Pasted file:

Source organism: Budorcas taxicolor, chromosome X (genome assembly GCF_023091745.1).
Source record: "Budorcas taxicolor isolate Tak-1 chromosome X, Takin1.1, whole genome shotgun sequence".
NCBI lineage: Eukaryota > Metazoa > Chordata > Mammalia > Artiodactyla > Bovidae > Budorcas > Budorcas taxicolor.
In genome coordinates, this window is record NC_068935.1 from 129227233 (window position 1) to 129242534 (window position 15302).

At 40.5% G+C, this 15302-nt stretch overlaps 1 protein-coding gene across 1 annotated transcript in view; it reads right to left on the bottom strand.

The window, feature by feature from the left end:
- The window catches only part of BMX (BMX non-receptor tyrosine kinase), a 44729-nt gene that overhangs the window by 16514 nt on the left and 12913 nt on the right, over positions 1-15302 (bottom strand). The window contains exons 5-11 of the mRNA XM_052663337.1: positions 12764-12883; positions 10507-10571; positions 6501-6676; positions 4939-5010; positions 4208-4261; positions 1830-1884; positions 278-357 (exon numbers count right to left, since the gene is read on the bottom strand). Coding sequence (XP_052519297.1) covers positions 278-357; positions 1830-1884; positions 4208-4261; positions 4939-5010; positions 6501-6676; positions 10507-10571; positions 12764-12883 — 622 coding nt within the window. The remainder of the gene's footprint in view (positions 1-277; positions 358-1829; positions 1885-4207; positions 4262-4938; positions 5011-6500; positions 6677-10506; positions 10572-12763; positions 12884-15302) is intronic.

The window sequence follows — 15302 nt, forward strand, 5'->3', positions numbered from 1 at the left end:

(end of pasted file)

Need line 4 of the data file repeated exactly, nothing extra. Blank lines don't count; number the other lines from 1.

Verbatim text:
In genome coordinates, this window is record NC_068935.1 from 129227233 (window position 1) to 129242534 (window position 15302).